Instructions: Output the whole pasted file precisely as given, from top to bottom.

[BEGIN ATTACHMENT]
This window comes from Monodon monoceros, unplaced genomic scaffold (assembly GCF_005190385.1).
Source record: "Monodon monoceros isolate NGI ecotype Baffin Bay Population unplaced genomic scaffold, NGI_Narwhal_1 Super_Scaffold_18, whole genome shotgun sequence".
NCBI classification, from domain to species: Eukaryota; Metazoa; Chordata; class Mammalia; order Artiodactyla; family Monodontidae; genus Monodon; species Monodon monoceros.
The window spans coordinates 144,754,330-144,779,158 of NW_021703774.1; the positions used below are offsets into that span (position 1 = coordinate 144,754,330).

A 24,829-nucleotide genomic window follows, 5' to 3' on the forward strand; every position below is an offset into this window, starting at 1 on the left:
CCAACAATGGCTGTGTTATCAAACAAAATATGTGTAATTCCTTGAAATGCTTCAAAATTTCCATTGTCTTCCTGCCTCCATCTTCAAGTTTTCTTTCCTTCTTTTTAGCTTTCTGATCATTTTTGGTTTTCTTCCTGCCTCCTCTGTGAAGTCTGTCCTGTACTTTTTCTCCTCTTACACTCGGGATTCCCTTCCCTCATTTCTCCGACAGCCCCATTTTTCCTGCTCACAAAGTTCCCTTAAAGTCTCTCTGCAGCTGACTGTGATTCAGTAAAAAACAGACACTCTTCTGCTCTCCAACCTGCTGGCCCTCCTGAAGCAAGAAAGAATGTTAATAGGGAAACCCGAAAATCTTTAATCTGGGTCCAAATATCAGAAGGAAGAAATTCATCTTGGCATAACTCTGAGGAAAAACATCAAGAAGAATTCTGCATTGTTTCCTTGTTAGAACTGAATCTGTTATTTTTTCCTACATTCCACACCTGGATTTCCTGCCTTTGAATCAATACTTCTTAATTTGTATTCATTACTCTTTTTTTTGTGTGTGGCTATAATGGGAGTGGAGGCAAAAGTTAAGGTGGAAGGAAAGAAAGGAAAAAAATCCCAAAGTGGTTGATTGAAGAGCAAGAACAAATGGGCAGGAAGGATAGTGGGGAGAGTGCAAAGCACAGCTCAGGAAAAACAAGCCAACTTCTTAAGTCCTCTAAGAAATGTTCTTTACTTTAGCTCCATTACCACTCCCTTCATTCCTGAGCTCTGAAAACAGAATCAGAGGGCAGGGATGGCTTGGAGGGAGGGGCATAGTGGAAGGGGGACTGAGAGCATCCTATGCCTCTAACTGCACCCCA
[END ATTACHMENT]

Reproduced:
This window comes from Monodon monoceros, unplaced genomic scaffold (assembly GCF_005190385.1).
Source record: "Monodon monoceros isolate NGI ecotype Baffin Bay Population unplaced genomic scaffold, NGI_Narwhal_1 Super_Scaffold_18, whole genome shotgun sequence".
NCBI classification, from domain to species: Eukaryota; Metazoa; Chordata; class Mammalia; order Artiodactyla; family Monodontidae; genus Monodon; species Monodon monoceros.
The window spans coordinates 144,754,330-144,779,158 of NW_021703774.1; the positions used below are offsets into that span (position 1 = coordinate 144,754,330).

A 24,829-nucleotide genomic window follows, 5' to 3' on the forward strand; every position below is an offset into this window, starting at 1 on the left:
CCAACAATGGCTGTGTTATCAAACAAAATATGTGTAATTCCTTGAAATGCTTCAAAATTTCCATTGTCTTCCTGCCTCCATCTTCAAGTTTTCTTTCCTTCTTTTTAGCTTTCTGATCATTTTTGGTTTTCTTCCTGCCTCCTCTGTGAAGTCTGTCCTGTACTTTTTCTCCTCTTACACTCGGGATTCCCTTCCCTCATTTCTCCGACAGCCCCATTTTTCCTGCTCACAAAGTTCCCTTAAAGTCTCTCTGCAGCTGACTGTGATTCAGTAAAAAACAGACACTCTTCTGCTCTCCAACCTGCTGGCCCTCCTGAAGCAAGAAAGAATGTTAATAGGGAAACCCGAAAATCTTTAATCTGGGTCCAAATATCAGAAGGAAGAAATTCATCTTGGCATAACTCTGAGGAAAAACATCAAGAAGAATTCTGCATTGTTTCCTTGTTAGAACTGAATCTGTTATTTTTTCCTACATTCCACACCTGGATTTCCTGCCTTTGAATCAATACTTCTTAATTTGTATTCATTACTCTTTTTTTTGTGTGTGGCTATAATGGGAGTGGAGGCAAAAGTTAAGGTGGAAGGAAAGAAAGGAAAAAAATCCCAAAGTGGTTGATTGAAGAGCAAGAACAAATGGGCAGGAAGGATAGTGGGGAGAGTGCAAAGCACAGCTCAGGAAAAACAAGCCAACTTCTTAAGTCCTCTAAGAAATGTTCTTTACTTTAGCTCCATTACCACTCCCTTCATTCCTGAGCTCTGAAAACAGAATCAGAGGGCAGGGATGGCTTGGAGGGAGGGGCATAGTGGAAGGGGGACTGAGAGCATCCTATGCCTCTAACTGCACCCCA